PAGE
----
• Even though the invention has been explained in the above with reference to examples in accordance with the accompanying drawings, it is apparent that the invention is not restricted to them but can be modified in many ways within the scope of the inventive idea disclosed in the attached claims. [0050]

Claims (15)

  1. 1. A method for implementing multicasting in IP networks, in which multicast packets are transmitted by means of a multicast tree from one transmitter through several multicast controllers to several recipients, the method comprising:
    generating at least one multicast tree intended for control messages in the network from a network multicast controller to multicast controllers at cell level,
    transmitting control messages from the network multicast controller along the multicast tree to the multicast controllers at cell level, the control messages containing information on the multicast transmission of the network and a command to connect to the multicast tree of the network intended for multicasts.
  2. 2. A method as claimed in claim 1, further comprising:
    when connecting to the IP network, the cell-level multicast controller connects to the multicast tree intended for the network control messages.
  3. 3. A method as claimed in claim 1, wherein after receiving a control message from the network multicast controller through the multicast tree intended for control messages, the cell-level multicast controller connects to the network multicast tree intended for multicasts and defined in the control message.
  4. 4. A method as claimed in claim 1, wherein after connecting to the network multicast tree intended for multicasts, the cell-level multicast controller transmits the packets it received through the tree to the receivers in the cell.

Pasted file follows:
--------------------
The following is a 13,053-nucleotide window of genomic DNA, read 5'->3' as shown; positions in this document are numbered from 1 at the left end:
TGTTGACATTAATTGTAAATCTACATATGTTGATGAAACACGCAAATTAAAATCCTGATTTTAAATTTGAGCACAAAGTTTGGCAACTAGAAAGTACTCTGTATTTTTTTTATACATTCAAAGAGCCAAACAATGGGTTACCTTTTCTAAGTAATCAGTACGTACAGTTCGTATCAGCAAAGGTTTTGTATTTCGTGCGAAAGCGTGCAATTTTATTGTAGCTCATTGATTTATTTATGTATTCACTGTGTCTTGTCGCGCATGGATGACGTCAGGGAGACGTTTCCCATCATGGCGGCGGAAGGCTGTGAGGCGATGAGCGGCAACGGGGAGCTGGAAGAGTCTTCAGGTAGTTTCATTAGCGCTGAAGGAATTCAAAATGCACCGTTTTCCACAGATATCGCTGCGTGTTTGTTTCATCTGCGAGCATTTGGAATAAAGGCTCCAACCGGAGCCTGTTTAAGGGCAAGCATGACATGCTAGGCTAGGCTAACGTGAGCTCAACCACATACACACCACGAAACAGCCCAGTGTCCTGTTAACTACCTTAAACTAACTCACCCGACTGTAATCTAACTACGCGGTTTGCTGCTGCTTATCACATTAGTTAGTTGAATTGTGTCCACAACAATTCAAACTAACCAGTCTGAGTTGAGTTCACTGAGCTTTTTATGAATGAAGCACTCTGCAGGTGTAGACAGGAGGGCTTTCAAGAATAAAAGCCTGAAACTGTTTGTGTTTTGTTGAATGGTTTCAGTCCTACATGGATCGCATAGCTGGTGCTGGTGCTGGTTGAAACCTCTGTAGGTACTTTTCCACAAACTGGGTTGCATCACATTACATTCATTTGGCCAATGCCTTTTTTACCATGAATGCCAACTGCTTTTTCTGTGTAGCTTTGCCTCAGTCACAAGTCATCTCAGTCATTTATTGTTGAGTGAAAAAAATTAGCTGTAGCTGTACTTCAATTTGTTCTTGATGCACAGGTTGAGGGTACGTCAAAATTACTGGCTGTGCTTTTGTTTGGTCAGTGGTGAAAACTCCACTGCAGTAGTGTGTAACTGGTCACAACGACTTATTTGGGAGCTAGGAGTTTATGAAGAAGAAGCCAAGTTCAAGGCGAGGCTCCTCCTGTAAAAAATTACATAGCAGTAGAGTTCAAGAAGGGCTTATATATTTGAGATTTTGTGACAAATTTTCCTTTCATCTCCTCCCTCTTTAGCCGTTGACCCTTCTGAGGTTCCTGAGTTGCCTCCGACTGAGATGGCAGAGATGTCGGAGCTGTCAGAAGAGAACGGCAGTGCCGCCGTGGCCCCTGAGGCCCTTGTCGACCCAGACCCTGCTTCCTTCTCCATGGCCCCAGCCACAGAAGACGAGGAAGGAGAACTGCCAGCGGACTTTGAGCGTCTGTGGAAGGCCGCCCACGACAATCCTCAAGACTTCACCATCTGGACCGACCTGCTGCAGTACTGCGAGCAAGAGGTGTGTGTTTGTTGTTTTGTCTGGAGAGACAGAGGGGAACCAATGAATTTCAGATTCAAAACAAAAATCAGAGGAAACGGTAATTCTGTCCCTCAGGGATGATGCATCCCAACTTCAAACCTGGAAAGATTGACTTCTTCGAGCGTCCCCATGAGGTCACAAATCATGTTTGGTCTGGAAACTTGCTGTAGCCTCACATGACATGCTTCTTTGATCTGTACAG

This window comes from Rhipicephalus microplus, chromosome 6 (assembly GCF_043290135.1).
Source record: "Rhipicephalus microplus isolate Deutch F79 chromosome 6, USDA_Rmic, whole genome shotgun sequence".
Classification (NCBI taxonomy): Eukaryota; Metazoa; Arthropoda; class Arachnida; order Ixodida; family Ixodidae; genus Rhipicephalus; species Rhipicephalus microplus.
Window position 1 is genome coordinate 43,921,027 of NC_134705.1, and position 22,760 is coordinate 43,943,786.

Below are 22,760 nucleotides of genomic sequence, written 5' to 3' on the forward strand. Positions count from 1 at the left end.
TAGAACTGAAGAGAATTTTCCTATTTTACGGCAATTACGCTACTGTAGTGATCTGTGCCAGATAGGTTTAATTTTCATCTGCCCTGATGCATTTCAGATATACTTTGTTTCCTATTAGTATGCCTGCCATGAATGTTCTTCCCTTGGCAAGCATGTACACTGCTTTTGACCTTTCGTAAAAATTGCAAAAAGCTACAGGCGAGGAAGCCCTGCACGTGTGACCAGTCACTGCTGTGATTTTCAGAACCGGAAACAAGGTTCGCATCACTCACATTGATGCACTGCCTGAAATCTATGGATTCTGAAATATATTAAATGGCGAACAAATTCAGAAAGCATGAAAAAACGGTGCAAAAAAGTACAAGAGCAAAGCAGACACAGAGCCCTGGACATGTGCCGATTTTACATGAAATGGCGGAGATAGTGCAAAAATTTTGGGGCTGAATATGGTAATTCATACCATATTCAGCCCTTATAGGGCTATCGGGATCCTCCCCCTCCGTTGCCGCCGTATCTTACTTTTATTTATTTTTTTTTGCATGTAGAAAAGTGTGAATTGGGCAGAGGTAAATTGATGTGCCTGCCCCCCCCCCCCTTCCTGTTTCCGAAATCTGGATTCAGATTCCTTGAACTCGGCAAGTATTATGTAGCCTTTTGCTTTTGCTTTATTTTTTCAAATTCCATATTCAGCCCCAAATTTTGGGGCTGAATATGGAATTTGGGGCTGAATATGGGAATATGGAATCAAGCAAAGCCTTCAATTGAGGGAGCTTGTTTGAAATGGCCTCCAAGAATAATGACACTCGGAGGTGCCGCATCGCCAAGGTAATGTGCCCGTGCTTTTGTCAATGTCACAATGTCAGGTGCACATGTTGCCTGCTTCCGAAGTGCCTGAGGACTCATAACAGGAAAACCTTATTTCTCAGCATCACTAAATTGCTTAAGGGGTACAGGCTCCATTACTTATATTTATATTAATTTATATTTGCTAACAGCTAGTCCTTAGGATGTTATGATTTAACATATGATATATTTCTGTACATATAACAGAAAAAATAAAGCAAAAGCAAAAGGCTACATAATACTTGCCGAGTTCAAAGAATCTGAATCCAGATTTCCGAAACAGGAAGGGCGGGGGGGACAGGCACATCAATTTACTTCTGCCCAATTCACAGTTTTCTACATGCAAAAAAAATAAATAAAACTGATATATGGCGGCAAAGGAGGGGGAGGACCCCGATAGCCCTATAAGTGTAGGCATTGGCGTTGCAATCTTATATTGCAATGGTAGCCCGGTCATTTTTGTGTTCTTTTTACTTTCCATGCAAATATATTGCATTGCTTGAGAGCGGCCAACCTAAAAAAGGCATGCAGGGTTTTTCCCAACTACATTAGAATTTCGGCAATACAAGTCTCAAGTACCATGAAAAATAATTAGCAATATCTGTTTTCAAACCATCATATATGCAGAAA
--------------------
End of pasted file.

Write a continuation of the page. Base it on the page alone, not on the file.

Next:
5. 5. A method as claimed in claim 1, wherein information on the identifier of one or more multicast groups is included in the control messages.
  6. 6. A method as claimed in claim 1, wherein information on the time of validity of the control message is included in the control messages.
  7. 7. A method as claimed in claim 1, wherein information on sender authentication is included in the control messages.
  8. 8. A method as claimed in claim 1, wherein a receiver filter is included in the control messages.
  9. 9. A method as claimed in claim 1, wherein after receiving a control message from the network multicast controller, the cell-level multicast controller registers as a recipient of the multicast defined in the control message.
  10. 10. A method as claimed in claim 1, wherein after receiving a control message from the network multicast controller, the cell-level multicast controller notifies the recipients of its cell that a multicast is available.